In 2001, Halo: Combat Evolved launched for the original Xbox on release and overnight, singlehandedly put Xbox on the map. It is fitting then, that here, 20 years later, in what has been a stellar year so far for Microsoft and Xbox Game Studios, sees it ending in the crescendo of Halo Infinite – a game that in some ways is very much a spiritual reboot of that 20 year old game, even if it isn’t a literal one.
Hungry for more Halo? We have additional Extended Play videos at the end of the article!
Disclosure: I have been working with 343 as part of the Forge Council, a small group of Subject Matter Experts helping 343 with feedback on that singular element of the game.
343 have had a couple of goes at Halo since they took the reins following series creator Bungie’s departure. Halo 4 was a beautiful game, with an interesting narrative, but the huge improvement in visuals came with restrictions in gameplay variation and scale, and the multiplayer was not Halo’s finest hour.
Halo 5 on the other hand, reversed these issues for me – the campaign was a bit of a lore-heavy narrative mess, but the multiplayer was frankly, excellent. As many pundits have repeatedly stated, Halo Infinite feels like, more than ever, the one 343 needs to get just right.
There’s been a lot of doubt as to whether the folks at 343 are up to the task following a rough showing last year. The Multiplayer flights changed that conversation almost overnight, and now the real concern only remain for the Campaign itself, as the multiplayer launched in “beta” as a surprise earlier this week.
I’ve been playing through Halo Infinite over the week or so, and today I can share some initial impressions of the first 4 levels of the game.
Now, me using the word ‘levels’ may have you raising an eyebrow – “isn’t this Halo “open world”?
Well, yes and no – Halo games have always followed a very linear structure, with the levels themselves often being vast compared to other first person shooters. In turn, this allowed for different approaches to combat encounters, varying tactics and playstyle. Player freedom is paramount, and suffice to say, 343 have really leaned into this.
In Halo Infinite, that traditional linear path through the story still exists and the game eases you into these new, more expansive elements with a deft hand. One section where the level opened up and revealed the world of Zeta Halo had me pause for a moment just to drink in the view, but the moments preceding it were pure Halo action.
The game kicks off in serious style with humanity and the UNSC seemingly defeated by the Banished, a faction introduced in the excellent and woefully underrated Halo Wars 2. The Pilot, after what seems like weeks alone and adrift in a beat-up Pelican, finds the Master Chief floating in space and powers him back up.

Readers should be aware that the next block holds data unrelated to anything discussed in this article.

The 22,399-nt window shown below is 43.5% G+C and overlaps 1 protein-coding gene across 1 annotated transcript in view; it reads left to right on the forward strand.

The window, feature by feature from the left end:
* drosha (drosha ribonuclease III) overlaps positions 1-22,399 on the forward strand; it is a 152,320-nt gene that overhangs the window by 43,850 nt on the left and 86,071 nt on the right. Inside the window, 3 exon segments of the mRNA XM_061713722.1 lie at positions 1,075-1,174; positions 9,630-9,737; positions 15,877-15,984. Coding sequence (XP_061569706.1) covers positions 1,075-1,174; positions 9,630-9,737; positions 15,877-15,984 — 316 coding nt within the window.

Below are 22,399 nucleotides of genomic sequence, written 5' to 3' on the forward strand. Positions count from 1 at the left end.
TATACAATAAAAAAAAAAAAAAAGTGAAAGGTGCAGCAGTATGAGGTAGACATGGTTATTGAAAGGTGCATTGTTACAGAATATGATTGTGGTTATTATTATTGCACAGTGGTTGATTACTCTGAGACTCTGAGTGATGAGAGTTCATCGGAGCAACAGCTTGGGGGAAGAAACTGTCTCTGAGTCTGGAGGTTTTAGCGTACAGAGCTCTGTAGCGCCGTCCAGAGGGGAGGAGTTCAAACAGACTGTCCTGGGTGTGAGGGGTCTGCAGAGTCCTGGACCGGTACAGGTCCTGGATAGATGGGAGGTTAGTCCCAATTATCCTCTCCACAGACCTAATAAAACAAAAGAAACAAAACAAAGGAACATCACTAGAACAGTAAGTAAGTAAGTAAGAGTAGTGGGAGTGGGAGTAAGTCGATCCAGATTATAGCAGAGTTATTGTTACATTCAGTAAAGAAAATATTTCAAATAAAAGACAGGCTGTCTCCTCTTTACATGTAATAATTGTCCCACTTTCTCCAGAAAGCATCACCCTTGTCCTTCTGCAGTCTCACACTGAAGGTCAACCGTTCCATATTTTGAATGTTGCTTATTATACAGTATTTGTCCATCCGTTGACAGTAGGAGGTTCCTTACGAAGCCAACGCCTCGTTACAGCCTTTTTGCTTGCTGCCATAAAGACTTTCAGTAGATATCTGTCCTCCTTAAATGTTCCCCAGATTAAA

Brave New World
The Pilot is an interesting character, losing the usual ‘duty first’ attitude that the Master Chief exudes with abundance, and replacing it with something altogether more human. Brohammer, (as I shall ever refer to him as) is a broken man, haunted by the losses he has suffered, and only wants to return home, in the hope of seeing his family again. When the Chief insists on taking the fight to the Banished, he is angry and openly hostile to the idea.
In short, he is afraid. The Banished really are a force to be reckoned with, and this is made clear right from the start. The Pilot bore witness to this defeat, and he doesn’t believe victory is possible. Not even with a battle hardened Spartan in tow.
Then we have Escharum, the big bad for this game, and right hand Brute to Atriox, the antagonist from Halo Wars 2. This guy really doesn’t mess about, and while I’m sure a showdown is inevitable, I admit as a character, he makes me nervous. Utterly ruthless, and in command of The Banished overall, this really is going to be a fight worthy of the Master Chief.
The other new (besides the Banished themselves) and overly twee character is “The Weapon” – an AI created to contain and delete Cortana. There’s a lot of mystery here, with locked files in her subsystems and questions yet to be answered. When the Chief is pushed for answers, he remains stoic and tight-lipped. No change there then. She, whilst seemingly capable and intelligent is also purposefully being kept in the dark. She claims she succeeded in her mission…but there’s more here to uncover.
I look forward to discovering more as I continue through the story, but I love this new take on story telling throughout the game. Comms chatter, audio logs, and frankly, some really incredible cutscenes are just sucking me in. Halo lore fans will be in their element here.